Tuesday, November 21, 2006

Rudeness and Manners....


The Today show has a feature this week called "Rudeness in America". It is rather interesting.


What's most interesting are the various things others consider "rude". Michael Richards with his racist outburst at a comedy club in LA, people giving each other "the finger" with little provocation beyond causing minor inconvenience, yapping on cell phones with abandon regardless of the environment and an assortment of self-centered, arrogant behaviors that litter the public landscape. Obviously those things are rude.


In general, I have delicate manners and don't get angry very easily. When angry, I don't express it aggressively. It's more productive to remove myself from a situation. But for the most part, I enjoy manners. "Please", "thank you", "you're welcome", "I hope you have a pleasant day" and opening doors for others is something that brings me pleasure. Making someone smile makes me smile. There is something very pleasurable in watching how others react to a simple kindness.


Not that I am an angel. I have a temper. There are times in the past when I have used the international gesture of ill-will but it is commonly at disgusting displays of childish behavior or directed to someone who is being disagreeable to an abusive extent. I have also been known to be marginally rude to call center representatives. My patience level isn't what it should be when it comes to people who don't pay attention and don't have the will for simple, logical problem-solving. Being aware of the weakness, I try to avoid doing business on the phone when stressed. I will report some improvement since having chosen to make a conscious effort to be nicer to people on the phone. Mindfulness. It's all about mindfulness.


In watching the "Today" series, it seems that most people get angry about things that make them feel invisible, things that put them on the defensive and things that don't offer a sufficient acknowledgement of their individuality. In other words, it is all about ego. Rudeness is defined by it. How many people get angry or intervene when they see an Other being mistreated?


One of the hallmarks of Thai culture is saving face. To "lose it" in public is considered a gross social gaff. When one gets openly angry, he or she loses all credibility. Anger is something to be handled privately, perhaps discussed with a good friend (in a civil manner) or dispensed through physical activity. These are the coping mechanisms I've chosen for dealing with my anger.


Most anger isn't worth the energy we expend on it. It is a waste of perfectly good passion that could be directed elsewhere. The things that make me really angry? People who use their kids for punching bags. People who throw their kids in dumpsters because they can't afford to raise them. People who scam elders. People who use deception on vulnerable others to gain something for themselves ~ whether it is materially, physically or emotionally. People who are indifferent to everything in the universe other than their own small circles. That's stuff worth getting pissed off about.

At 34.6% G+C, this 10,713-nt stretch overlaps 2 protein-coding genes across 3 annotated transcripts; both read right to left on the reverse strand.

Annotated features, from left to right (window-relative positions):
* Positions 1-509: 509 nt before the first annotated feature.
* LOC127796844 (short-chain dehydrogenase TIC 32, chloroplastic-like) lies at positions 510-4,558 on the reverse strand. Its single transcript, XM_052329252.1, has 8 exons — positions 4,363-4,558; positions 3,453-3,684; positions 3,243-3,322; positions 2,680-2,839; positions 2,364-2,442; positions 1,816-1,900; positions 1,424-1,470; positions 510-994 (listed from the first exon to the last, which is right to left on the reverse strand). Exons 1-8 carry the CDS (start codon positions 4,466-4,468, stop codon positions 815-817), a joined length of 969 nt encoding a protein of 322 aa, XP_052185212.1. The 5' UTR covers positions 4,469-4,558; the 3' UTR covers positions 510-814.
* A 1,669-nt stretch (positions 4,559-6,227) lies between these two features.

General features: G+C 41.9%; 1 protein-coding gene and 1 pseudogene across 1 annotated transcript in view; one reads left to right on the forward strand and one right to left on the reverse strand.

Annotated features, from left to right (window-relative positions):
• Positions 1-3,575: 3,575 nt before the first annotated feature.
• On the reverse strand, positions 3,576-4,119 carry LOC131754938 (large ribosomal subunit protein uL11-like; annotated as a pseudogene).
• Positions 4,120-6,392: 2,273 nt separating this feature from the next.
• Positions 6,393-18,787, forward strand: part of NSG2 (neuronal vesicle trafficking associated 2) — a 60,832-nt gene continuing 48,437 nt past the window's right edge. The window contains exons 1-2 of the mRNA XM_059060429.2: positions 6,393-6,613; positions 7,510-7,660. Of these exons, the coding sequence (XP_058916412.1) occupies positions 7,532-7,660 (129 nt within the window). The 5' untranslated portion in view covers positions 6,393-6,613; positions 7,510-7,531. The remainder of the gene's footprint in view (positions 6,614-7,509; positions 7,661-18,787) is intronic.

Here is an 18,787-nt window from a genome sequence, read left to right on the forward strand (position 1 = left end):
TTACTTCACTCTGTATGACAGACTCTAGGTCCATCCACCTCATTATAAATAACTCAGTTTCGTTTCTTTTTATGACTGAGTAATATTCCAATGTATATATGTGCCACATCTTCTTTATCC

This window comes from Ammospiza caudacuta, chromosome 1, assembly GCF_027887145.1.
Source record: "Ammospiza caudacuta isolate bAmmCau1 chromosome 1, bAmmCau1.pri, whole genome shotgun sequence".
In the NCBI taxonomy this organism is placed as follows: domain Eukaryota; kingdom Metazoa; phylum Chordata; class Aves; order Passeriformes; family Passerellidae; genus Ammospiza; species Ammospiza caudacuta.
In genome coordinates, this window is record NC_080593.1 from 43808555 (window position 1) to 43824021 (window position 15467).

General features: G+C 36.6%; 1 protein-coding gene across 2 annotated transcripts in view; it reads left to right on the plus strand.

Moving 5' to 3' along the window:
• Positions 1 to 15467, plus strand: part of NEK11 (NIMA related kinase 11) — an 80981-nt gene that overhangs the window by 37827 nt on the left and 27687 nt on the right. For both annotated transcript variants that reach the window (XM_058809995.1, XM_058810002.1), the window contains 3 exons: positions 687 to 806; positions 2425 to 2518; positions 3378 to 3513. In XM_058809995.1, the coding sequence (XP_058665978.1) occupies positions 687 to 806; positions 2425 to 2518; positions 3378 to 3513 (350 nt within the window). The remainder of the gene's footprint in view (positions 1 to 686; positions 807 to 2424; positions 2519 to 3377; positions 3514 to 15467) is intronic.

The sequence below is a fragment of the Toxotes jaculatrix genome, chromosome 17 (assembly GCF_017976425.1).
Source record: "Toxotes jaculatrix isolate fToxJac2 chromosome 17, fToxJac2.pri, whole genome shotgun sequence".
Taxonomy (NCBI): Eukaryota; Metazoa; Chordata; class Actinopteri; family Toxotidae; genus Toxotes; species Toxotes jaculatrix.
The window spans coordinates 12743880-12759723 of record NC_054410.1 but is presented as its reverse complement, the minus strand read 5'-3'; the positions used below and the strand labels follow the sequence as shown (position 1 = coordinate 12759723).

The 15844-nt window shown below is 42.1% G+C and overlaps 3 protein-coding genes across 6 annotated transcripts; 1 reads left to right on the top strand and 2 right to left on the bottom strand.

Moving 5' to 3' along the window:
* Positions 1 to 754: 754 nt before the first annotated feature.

Someone talking loudly on their cell phone? Someone cutting in front of a line? Someone not responding in some exact manner that my fragile ego demands? Not worth it. It's transitory and in a week forgotten. Is it really worth the possibility of hurting someone else? Is it worth it to feed into the general pool of ill-will? "Hatred never ceases by hatred, but by love alone is healed. This is an ancient and eternal law."


Peace,


~Chani
~*~*

17 comments:

jen said...

I love that about Thai culture. I remember being trapped in a mini-monsoon, on a long boat, with some other travellers who were not digging it at all (it was pretty scary) but were being so rude to the longboat operator - and he stayed kind and calm and wonderful in the midst of a very challenging time.

And that is just one example of many I've gotten to see, and it is such a lovely way to engage the world.

Pam said...

Conversations on rudeness are a constant in my family. Good manners are dissapearing and senseless anger is taking their place. I miss consideration, thoughtfulness and reason. It's the difference between a cold, bitter wind and a soft breeze.

Dan said...

Chani, nice post. I also caught a bit of that on the "Today Show". In a weird sort of way, I secretly thank rude people for being teachers to me.

They teach me patience, calm, kindness. We can learn alot about how to be a better person by getting practice in dealing with rude people. That's why I actually welcome them in my life! ;)